As a not very sophisticated user of native debugging features of ARM chips I am confused at the plethora of facilities in different chip generations. I know that there begin to be standard debugging cells, but it still is tricky to know what's there. FWIW, to preserve my sanity I try to stick to standard toolchain GCC/GDB for Cortex chips from M0 to A8, and as far as I know there is no way to 'introspect' into exactly which capacities are on the platform I am working with at the moment.
This is a problem with ARM in general, for instance for the system peripherals. On Intel, the PCI resources self-identify but on ARM you just have to read the SRM and write down the memory addresses.As a result, the abstraction has to be handled by software, e.g. device trees on Linux, and the result is quite cryptic. The same goes for debugging, but AFAIK there is no standard to describe it in the way device trees describe the I/O peripherals.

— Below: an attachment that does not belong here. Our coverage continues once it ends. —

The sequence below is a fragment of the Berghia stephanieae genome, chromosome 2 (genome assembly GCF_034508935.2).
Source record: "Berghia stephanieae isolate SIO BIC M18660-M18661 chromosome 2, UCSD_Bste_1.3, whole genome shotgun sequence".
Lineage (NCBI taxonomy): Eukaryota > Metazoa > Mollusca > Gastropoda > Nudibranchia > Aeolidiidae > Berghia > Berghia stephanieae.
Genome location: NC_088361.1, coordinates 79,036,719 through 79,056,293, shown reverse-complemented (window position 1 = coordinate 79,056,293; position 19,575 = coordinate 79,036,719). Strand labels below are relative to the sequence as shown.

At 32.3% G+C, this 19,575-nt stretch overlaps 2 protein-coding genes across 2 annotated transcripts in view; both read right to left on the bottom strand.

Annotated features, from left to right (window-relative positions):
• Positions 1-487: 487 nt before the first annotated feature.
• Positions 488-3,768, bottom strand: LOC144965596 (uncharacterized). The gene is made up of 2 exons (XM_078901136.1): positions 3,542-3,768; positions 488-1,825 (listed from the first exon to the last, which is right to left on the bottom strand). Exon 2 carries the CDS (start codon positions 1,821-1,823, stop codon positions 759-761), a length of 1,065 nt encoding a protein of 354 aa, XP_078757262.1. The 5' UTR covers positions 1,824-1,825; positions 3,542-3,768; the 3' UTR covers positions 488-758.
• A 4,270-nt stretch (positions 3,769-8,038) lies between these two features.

Drones are, in essence, flying autonomous vehicles. Pros and cons surrounding drones today might well foreshadow the debate over the development of self-driving cars. In the context of a strongly regulated aviation industry, "self-flying" drones pose a fresh challenge. How safe is it to fly drones in different environments? Should drones be required for visual line of sight – as are piloted airplanes? Join EE Times' Junko Yoshida as she moderates a panel of drone experts.